From landlocked to land-linked: how the UN is helping some of the world’s poorest countries
How can the international community turn some of the world’s poorest, landlocked countries, into thriving, land-linked nations? On Thursday, at UN Headquarters, Member States will renew commitments they have made, to eradicate poverty in the 32 countries designated as Landlocked Developing Countries, or LLDCs.
The two-day event in New York is officially known as the Midterm Review of the Vienna Programme of Action For Landlocked Countries, a 10-year initiative to improve the economies of the LLDCs, which suffer from, amongst other things, their challenging geography: they are often remote from world markets, lack access to sea ports, and are dependent on conditions in neighbouring countries which are often developing economies themselves.
LLDCs also face high trade and transport costs, as well as limited or low-quality infrastructure challenges. There can be frequent delays at borders, and bottlenecks related to customs procedures and border crossing regulations; productivity constraints; and structural weaknesses. Because of these factors, the level of development of LLDCs is about 20% lower than it would be if they had some kind of sea access.
A ‘pivotal moment’ to improve lives in Landlocked Developing Countries
Ahead of the Conference, UN News asked Fekitamoeloa Katoa ‘Utoikamanu – the United Nations High Representative for the Least Developed Countries, Landlocked Developing Countries and Small Island Developing States – to explain how the international community can help improve the livelihoods of those living in LLDCs:
“The Midterm Review is the time to review progress, identify gaps and propose innovative solutions to accelerate implementation of the Vienna Programme over the next five years. Actions listed in the Programme include scaled-up and renewed partnerships between LLDCs, transit countries and development partners; strengthened regional integration; increased investments in resilient and sustainable infrastructure development and maintenance; improved trade facilitation; efforts to address internal and external vulnerabilities of the LLDCs; and enhanced technical assistance and capacity building support to LLDCs, to name a few”.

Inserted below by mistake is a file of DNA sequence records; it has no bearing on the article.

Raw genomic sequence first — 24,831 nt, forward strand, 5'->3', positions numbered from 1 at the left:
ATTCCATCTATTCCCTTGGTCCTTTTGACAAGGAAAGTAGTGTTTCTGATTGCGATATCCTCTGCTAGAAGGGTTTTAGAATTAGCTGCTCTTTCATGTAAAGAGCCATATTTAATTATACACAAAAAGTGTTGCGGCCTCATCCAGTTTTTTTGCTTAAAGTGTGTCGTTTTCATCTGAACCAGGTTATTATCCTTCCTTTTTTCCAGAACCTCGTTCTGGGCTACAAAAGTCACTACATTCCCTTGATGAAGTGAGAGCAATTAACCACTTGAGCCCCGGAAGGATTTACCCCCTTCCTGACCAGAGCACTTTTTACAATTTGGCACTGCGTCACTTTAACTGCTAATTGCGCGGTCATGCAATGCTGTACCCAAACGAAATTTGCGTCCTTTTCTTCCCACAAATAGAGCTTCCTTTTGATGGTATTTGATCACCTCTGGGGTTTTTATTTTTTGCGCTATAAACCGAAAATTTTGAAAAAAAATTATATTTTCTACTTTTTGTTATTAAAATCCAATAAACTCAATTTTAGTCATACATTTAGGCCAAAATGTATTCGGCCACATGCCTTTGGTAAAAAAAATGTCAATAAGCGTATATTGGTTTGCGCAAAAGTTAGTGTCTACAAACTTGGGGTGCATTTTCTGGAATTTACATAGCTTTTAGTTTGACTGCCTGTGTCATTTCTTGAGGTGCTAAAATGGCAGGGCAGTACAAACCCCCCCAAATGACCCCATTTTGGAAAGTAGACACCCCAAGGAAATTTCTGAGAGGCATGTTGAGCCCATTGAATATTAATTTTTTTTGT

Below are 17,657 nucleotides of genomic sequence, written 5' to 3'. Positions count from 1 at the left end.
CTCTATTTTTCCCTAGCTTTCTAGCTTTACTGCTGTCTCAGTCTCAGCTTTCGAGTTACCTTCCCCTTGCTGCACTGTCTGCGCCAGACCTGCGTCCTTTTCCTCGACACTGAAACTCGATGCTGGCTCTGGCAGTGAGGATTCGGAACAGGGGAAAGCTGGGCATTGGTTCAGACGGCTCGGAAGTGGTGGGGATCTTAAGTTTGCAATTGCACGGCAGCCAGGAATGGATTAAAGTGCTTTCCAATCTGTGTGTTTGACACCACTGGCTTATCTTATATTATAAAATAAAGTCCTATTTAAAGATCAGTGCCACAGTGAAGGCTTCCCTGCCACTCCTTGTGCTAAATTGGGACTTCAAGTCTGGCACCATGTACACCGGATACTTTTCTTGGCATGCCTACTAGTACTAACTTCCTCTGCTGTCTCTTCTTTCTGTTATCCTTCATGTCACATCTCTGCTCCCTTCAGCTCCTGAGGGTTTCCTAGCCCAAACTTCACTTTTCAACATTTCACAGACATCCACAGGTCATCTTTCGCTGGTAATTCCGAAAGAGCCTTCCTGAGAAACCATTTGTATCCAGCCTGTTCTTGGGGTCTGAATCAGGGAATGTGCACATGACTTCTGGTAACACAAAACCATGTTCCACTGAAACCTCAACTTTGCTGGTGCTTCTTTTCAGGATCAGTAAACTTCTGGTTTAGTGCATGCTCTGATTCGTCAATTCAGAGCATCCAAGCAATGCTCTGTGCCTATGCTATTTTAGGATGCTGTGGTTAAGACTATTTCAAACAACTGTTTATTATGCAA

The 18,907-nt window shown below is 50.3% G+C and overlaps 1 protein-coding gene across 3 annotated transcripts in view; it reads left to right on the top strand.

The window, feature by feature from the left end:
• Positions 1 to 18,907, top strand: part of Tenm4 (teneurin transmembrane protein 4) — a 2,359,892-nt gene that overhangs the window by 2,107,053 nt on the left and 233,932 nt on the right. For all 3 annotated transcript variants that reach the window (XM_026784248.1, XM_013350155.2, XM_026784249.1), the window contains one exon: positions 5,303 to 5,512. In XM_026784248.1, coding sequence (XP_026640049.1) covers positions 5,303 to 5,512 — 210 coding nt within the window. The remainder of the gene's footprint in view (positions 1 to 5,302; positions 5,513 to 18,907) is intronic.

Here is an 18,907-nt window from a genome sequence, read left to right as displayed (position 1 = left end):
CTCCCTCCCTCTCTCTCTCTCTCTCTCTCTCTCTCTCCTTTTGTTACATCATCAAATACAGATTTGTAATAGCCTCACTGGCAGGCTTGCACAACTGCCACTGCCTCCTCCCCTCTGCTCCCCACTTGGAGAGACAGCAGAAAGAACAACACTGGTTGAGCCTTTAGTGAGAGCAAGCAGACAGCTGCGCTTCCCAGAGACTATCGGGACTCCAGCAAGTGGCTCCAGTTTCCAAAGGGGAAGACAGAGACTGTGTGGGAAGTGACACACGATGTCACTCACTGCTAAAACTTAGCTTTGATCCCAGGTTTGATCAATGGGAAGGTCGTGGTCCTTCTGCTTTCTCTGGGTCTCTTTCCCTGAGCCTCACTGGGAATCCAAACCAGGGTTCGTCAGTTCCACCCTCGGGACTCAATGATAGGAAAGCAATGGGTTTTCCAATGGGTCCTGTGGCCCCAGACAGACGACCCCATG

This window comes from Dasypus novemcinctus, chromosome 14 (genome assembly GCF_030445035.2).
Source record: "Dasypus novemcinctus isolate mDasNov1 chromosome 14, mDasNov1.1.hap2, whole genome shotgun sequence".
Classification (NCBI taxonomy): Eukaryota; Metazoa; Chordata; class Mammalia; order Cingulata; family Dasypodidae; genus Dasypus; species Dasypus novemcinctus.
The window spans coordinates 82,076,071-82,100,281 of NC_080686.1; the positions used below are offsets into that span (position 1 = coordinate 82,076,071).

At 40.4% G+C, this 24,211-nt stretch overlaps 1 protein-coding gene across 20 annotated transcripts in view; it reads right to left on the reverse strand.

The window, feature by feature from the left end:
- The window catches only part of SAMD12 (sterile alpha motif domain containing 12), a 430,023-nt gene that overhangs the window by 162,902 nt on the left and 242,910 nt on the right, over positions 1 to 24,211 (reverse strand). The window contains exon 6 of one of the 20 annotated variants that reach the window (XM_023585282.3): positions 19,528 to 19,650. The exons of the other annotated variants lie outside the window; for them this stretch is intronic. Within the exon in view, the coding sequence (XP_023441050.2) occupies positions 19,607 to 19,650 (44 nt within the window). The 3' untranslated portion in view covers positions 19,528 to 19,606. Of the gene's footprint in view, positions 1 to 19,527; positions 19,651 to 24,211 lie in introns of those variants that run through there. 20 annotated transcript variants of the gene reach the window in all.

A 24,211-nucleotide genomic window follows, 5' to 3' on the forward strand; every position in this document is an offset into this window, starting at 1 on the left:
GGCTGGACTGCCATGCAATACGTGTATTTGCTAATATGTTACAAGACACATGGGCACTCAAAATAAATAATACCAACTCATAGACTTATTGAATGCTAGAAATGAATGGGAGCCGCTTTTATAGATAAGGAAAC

Is the Vienna Programme helping LLDCs to develop?
“Since the adoption of the Vienna Programme of Action, there has been significant development of regional, sub-regional and multilateral initiatives amongst LLDCs and transit countries to support transit transport.
For example, Afghanistan, India and Iran signed a transport and transit corridor agreement in 2016; Bangladesh, Bhutan, India and Nepal entered into a Motor Vehicles Agreement in 2015; China, Mongolia and the Russian Federation are implementing a trilateral agreement for building of a trilateral economic corridor; the Eurasian Economic Union, which includes three LLDCs, adopted a new customs code in 2018; and the Agreement on River Transport for the Paraguay-Paraná Waterway was signed by the Latin American LLDCs and transit countries.
The African Continental Free Trade Area, essentially an immense single African market for goods and services which can facilitate the integration of LLDCs into regional value chains and expand their trade capabilities, entered into force in May 2019, and all LLDCs are part of it.
A big success is the ratification of the WTO Trade Facilitation Agreement by all but one LLDC that are WTO Members: now we must support their implementation of the Agreement.
Some transit transport corridors involving LLDCs – such as the Central Corridor and the Trans-Kalahari Corridor in Africa and the road corridors under the Central Asia Regional Economic Cooperation (CAREC) Programme – have managed to achieve the specific objective of the Vienna Programme of Action to reduce travel time along corridors, with the aim of allowing transit cargo to move a distance of 300 to 400 km every 24 hours”.
What progress is being made with new technologies?
“Many LLDCs are also making progress in various areas, such as access to energy and ICT (information and communication technology) and structurally transforming and diversifying their economies.
Armenia has supported the ICT sector to become one of the leading sectors in its economy, promoting technology innovation and productivity growth. Armenia’s ICT sector has expanded by 20% annually since 2008, reaching record 38% expansion in 2017. Technological centers and free economic zones are being established to further promote the development of high-tech and engineering sectors in Armenia.
Botswana has created very attractive and highly competitive macroeconomic and business environment and is now amongst the top-rated economies in Sub-Saharan Africa, with well-articulated and sophisticated trade and development vision and policies.
Bhutan has tremendously increased the proportion of its population with access to electricity from 41% in 2003 to over 97% in 2017 and has large hydropower potential.”
What else has changed since the adoption of the Programme of Action in 2014?
“The Vienna Programme of Action has a straightforward goal: address the challenges of the landlocked developing countries in a more comprehensive manner than ever before. There is no doubt that we now have greater awareness of the LLDC issues: there is increased visibility, and also the recognition that LLDCs have special needs that have to be addressed at the international level, and in the work of the United Nations.
The 2030 Agenda has a key ambition to leave no one behind: this must include LLDCs.”